• Serve freshly steamed whole artichokes on a plate with a side of melted butter or mayonnaise mixed with a little extra virgin olive oil and lemon juice.  Dip artichoke leaves and have a shared discard bowl available for the leaves.  No one likes a cluttered plate and you will need room for the best part-- the heart of the artichoke.  Once all the leaves are enjoyed, you are left with the 'choke' which looks like a fuzzy saucer with a tent of purplish-green leaves.  Pull away these leaves en masse then use a butter knife to scrape away the seed pods.  You are left with a little moon crater of goodness, the heart of the artichoke.  Cut this into bite-sized pieces and dip in the butter.  Pure heaven. 

Wine and Artichokes
  •  Cynarin, the acid in artichokes which creates its unique aftertaste makes artichokes notoriously hard to match with wines. Artichokes make the foods and drinks paired with them taste sweeter and this mixes up wine in particular.  For years experts recommended not serving wine with artichokes and in fact beer is not a bad idea.  Recently some bold oenophiles have started pairing sherry or very high acid, dry wines with the vegetable to balance out the cynarin effect. 

Thursday, March 31, 2016

Our Favorite Chicken Sandwich Sports Watercress & Avocado

Chicken and watercress sandwiches on brown bread are a specialty of downtown Scranton, PA's PJ Scanlon's Restaurant.  They've moved around the city's square but still attract the courthouse and professional crowd alongside tony shoppers.  For years we did our best to imitate the original whenever watercress was in season.

Thinly sliced poached chicken breast on a light whole wheat bread-- just warmed-- and a schmear of mayonnaise to hold in a handful of peppery watercress.  We thought this lily could not be gilded. Then one day we added a few slices of avocado.


Our new favorite springtime chicken sandwich.

Thank you PJ Scanlons.  We never miss going back for the original to remind ourselves of how great, pure food should be made and served with joy.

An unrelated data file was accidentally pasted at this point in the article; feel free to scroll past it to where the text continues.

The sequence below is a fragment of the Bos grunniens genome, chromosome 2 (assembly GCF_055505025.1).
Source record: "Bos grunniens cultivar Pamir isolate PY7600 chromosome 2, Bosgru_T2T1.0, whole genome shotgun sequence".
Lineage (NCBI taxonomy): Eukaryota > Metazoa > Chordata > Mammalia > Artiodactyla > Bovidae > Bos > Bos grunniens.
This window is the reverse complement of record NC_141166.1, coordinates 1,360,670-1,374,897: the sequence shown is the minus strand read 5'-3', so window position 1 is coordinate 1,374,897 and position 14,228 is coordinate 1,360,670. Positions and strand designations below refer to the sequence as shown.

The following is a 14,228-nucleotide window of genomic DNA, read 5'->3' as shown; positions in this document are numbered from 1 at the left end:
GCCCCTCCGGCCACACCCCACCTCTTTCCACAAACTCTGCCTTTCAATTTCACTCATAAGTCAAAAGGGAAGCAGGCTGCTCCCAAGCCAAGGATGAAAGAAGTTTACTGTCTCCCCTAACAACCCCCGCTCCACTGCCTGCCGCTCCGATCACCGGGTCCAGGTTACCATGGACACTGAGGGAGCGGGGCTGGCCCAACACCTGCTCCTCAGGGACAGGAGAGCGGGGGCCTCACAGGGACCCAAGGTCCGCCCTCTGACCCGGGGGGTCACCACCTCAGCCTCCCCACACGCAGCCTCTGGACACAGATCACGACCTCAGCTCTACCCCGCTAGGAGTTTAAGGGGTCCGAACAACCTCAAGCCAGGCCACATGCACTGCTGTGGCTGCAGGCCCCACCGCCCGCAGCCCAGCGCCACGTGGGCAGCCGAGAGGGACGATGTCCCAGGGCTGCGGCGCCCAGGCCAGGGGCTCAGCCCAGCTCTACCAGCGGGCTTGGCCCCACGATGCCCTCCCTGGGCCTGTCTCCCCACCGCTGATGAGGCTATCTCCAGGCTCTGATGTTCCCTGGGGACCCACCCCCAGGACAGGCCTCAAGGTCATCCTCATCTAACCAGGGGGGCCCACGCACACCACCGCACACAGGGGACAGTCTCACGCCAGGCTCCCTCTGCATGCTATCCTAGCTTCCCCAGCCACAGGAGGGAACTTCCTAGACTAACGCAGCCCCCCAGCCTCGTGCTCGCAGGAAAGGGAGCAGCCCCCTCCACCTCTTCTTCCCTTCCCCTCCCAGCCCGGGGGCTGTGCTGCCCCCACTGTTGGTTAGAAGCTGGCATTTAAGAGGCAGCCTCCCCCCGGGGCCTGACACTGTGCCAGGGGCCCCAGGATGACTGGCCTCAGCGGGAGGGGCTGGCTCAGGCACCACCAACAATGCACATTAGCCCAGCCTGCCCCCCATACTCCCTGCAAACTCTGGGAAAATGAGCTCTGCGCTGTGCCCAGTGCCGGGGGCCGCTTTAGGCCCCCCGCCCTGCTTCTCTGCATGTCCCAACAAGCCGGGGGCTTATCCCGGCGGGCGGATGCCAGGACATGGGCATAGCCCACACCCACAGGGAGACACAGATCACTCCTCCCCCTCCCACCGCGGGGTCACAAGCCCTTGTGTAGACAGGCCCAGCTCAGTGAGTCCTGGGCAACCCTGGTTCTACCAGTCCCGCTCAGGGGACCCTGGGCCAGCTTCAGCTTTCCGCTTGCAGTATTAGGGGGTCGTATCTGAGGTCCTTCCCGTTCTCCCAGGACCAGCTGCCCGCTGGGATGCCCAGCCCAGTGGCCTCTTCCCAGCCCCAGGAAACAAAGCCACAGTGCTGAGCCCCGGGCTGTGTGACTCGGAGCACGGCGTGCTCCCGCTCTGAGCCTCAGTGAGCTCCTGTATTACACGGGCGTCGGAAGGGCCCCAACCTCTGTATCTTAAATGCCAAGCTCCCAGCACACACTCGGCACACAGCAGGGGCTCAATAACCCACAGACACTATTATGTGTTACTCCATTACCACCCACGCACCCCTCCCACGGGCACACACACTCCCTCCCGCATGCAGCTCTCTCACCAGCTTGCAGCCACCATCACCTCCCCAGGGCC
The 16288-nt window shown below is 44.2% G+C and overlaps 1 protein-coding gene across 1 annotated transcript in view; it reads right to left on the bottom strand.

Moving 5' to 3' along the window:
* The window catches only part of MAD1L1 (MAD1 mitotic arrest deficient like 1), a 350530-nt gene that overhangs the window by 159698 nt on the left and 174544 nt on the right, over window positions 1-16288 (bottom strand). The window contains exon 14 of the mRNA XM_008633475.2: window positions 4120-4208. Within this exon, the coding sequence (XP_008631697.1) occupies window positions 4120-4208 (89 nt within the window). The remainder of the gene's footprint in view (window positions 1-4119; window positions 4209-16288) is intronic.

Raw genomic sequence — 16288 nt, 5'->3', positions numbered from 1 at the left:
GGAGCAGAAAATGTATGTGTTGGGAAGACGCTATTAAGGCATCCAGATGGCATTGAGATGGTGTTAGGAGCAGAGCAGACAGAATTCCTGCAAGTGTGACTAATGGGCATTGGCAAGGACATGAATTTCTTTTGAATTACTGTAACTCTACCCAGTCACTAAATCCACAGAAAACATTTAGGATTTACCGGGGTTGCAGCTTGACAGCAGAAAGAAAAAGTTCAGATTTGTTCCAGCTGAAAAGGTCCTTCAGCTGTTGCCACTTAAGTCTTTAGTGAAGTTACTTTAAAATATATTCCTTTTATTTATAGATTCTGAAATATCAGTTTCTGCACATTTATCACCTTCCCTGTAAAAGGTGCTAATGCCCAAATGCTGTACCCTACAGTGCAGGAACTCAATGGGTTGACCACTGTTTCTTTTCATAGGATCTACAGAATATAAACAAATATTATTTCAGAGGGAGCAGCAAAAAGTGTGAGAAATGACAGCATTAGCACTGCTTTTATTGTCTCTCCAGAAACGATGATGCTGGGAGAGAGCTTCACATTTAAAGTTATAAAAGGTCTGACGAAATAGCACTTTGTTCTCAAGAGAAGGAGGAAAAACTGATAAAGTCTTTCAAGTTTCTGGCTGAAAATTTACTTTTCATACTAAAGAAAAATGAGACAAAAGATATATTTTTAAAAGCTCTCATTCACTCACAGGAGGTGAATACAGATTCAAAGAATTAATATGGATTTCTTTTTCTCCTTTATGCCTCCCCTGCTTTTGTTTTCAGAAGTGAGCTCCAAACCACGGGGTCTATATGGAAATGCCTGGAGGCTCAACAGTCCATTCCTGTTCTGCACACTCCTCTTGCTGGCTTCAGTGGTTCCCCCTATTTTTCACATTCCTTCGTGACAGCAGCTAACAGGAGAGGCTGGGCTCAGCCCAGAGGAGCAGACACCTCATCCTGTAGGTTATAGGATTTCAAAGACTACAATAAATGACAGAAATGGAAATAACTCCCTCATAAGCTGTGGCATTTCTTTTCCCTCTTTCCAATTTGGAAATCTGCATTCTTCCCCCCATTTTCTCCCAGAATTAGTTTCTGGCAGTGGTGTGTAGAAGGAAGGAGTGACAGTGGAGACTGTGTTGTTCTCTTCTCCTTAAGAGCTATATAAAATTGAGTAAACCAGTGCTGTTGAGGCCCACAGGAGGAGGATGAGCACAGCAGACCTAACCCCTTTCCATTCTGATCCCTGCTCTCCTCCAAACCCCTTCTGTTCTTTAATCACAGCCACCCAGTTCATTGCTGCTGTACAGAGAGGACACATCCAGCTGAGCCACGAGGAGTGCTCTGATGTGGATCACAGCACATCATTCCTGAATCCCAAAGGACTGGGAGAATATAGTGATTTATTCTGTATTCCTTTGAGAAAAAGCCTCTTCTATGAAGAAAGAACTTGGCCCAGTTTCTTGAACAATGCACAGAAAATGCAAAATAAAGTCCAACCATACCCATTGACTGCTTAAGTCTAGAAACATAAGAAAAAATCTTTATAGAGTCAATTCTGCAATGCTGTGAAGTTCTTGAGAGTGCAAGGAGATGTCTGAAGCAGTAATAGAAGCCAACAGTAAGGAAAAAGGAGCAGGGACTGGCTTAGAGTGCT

Sunday, March 27, 2016

Extra Light Waffles

These special occasion waffles are light as air thanks to separating the egg yolks and egg whites for a little extra whip. The stiffly beaten egg whites are folded back into the waffle batter just before cooking.  We reserve these elegant waffles for special occasions and Easter, the egg king of holidays, is one of them.  They freeze well so if your next special occasion is a little too hectic for a leisurely breakfast prep, make them ahead.

Those are not jelly beans on our waffles; they're blueberries heated with a little maple syrup and jam. For breakfast add a little plain yogurt and if you are having these for dessert, some freshly prepared whipped cream is the topper of choice.

Extra Light Waffles
Yield: 8 large waffles

1 1/2 cups milk
3 eggs, separated
4 tablespoons melted unsalted butter
1 3/4 cups cake flour*
2 teaspoons baking powder
3/4 teaspoon salt
2 tablespoon sugar

Use 2 large mixing bowls and one 2-cup liquid measuring cup to makes this recipe with ease.  

  1. Measure out milk in the measuring cup.  Separate eggs and add yolks to measuring cup and whites to the first large bowl.  
  2. Add melted butter to measuring cup and stir ingredients together with a fork.  Be sure the egg yolks break and are throughly mixed in.